Sasol Inzalo BBBEE scheme amounts to a R30 billion flop

22 Sep 2017
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Ujuh Correspondent

Petrochemical giant Sasol has essentially conceded that its R30 billion broad based black economic empowerment (BBBEE) deal is set to flop when it matures next year.

A statement released by Sasol this morning shows the company expects the scheme to unwind with no value flowing to investors. As things stand the scheme runs with a R2.1 billion shortfall. The company is setting out to reconstruct the Sasol Inzalo BBBEE transaction. It will be reborn with a new name; Sasol Khanyisa.

This is devastating news to the multitudes of poor people who invested in the Sasol Inzalo BBBEE scheme nine years ago. More than 200 000 black people were sold a false ‘reparation dream’, BBBEE being a political program designed to right the wrongs of the past.

The news will be even more painful in light of the fact that banks have made a killing out of the failed Sasol Inzalo scheme. Banks may have raked in more than R5bn in interest income. Both banks and Sasol have derived considerable business boosting BBBEE points from the scheme while the rightful beneficiaries have lost value. This amounts into fronting of sort.

Sasol Inzalo was established on the 7th of September 2008 as a 10 years long BBBEE deal. The R30 billion transaction sort to acquire for empowerment purposes 10% of Sasol shares. The deal was shared as follows: broad-based groups (15%); members of the black public (30%); Sasol Employees (40%) and the Sasol Inzalo Foundation (15%).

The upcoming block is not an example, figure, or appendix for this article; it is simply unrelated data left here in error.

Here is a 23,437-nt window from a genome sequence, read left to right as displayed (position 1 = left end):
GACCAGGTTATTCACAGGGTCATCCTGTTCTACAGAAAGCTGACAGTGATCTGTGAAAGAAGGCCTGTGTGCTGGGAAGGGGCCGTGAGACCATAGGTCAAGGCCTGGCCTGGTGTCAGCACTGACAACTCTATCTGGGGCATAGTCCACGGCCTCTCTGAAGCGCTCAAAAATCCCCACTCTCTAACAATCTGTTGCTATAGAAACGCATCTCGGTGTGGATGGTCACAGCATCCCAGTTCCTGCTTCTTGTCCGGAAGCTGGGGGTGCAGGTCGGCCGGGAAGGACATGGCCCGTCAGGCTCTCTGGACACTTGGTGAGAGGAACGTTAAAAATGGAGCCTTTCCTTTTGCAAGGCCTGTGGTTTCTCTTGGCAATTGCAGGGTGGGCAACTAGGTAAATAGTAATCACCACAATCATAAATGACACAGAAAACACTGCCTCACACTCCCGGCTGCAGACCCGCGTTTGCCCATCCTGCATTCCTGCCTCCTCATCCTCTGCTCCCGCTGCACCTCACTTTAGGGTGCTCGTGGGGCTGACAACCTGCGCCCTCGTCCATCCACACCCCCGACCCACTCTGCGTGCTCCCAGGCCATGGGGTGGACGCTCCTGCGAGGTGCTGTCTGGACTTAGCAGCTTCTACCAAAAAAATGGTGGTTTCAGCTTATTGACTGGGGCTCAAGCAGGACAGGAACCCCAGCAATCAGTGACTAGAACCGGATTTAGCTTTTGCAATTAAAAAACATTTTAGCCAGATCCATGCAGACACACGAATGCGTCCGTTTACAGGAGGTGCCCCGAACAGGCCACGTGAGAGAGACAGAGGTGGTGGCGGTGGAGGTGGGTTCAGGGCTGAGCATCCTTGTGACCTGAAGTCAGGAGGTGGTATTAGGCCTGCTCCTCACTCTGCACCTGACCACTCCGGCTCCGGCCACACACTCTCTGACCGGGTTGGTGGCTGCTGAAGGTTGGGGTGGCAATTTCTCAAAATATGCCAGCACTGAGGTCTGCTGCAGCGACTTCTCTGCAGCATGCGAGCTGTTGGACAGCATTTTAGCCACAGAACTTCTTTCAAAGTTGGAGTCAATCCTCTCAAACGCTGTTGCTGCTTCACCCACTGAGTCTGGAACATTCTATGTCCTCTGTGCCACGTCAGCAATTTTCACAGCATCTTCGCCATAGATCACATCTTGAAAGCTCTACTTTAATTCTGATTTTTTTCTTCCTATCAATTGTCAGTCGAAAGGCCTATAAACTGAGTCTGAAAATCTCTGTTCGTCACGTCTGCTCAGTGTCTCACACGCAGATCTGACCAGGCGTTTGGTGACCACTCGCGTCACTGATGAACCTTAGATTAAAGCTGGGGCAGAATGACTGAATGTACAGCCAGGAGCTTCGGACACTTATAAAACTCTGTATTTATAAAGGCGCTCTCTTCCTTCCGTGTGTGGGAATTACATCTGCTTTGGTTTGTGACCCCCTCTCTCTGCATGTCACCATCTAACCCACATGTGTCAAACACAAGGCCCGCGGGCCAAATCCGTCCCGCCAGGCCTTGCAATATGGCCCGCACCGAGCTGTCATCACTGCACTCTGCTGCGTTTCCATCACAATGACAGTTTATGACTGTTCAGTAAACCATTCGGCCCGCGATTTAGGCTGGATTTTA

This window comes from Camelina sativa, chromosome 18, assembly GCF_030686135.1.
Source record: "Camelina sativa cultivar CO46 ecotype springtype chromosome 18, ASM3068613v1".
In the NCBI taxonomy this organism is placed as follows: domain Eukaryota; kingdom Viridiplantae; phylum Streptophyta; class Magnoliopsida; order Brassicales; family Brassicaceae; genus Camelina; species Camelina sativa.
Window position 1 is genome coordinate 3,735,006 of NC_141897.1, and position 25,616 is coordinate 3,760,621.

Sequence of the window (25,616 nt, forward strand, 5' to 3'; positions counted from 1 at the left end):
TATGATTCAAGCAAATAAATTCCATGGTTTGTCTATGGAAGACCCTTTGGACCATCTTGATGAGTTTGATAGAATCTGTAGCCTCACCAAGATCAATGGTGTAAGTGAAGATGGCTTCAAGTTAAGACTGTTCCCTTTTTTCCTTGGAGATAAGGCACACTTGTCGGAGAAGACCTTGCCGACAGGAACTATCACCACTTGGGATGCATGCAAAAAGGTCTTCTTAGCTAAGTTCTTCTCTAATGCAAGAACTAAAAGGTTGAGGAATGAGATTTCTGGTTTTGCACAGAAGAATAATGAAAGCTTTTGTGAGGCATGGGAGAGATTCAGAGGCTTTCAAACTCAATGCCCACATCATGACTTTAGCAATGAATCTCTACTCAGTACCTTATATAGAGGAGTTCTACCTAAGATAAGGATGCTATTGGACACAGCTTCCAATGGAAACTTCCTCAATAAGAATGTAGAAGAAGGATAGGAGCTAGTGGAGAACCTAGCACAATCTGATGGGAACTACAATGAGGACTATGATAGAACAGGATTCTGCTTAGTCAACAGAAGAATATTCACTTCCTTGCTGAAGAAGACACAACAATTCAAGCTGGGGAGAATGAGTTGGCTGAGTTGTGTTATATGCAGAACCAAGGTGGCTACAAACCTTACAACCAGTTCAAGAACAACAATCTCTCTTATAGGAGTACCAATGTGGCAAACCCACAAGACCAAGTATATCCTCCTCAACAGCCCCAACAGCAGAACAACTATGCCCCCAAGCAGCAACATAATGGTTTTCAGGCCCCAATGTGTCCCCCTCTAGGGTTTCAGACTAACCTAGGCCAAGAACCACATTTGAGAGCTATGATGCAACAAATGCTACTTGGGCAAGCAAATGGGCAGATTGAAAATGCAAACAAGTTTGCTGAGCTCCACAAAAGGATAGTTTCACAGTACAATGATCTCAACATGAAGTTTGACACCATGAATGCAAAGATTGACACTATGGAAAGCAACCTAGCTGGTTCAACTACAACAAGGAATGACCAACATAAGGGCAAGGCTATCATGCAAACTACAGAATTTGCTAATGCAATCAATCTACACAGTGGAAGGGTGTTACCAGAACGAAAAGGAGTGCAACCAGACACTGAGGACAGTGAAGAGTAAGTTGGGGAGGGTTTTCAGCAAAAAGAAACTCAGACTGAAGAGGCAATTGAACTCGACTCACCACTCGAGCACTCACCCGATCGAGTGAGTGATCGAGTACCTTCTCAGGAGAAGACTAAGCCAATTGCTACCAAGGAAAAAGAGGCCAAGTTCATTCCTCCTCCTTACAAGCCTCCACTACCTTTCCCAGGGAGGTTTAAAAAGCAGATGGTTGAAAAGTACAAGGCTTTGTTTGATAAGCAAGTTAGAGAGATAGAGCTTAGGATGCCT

The scheme has failed to create value due to a combination of factors. It suffocated under a pile of expensive debt. A sinking oil price made it impossible for the scheme to neutralise its debt. And Sasol’s share price has also under-performed over the past nine years.

Most of the money generated under the scheme was gobbled up by interest payments.

There will be no value in the scheme when it matures in September next year.

Sasol’s statement said based on the share price of R389.00 on 4 September 2017 and funding balances, there is a shortfall in the scheme R1,2 billion. “As a result, assuming the Sasol share price remains at current levels, there will be no distribution of Sasol ordinary shares to Sasol Inzalo Public shareholders when the Inzalo Transaction ends in 2018.”

And so Sasol has devised a plan to save and resuscitate the scheme under a new name Sasol Khanyisa.

In a move that indirectly condemns the negative role of banks in empowerment transactions Sasol has resolved to fund the new scheme itself using a principle called vendor financing.

This piece was lifted from our sister publication ujuh.co.za

news@ujuh.co.za

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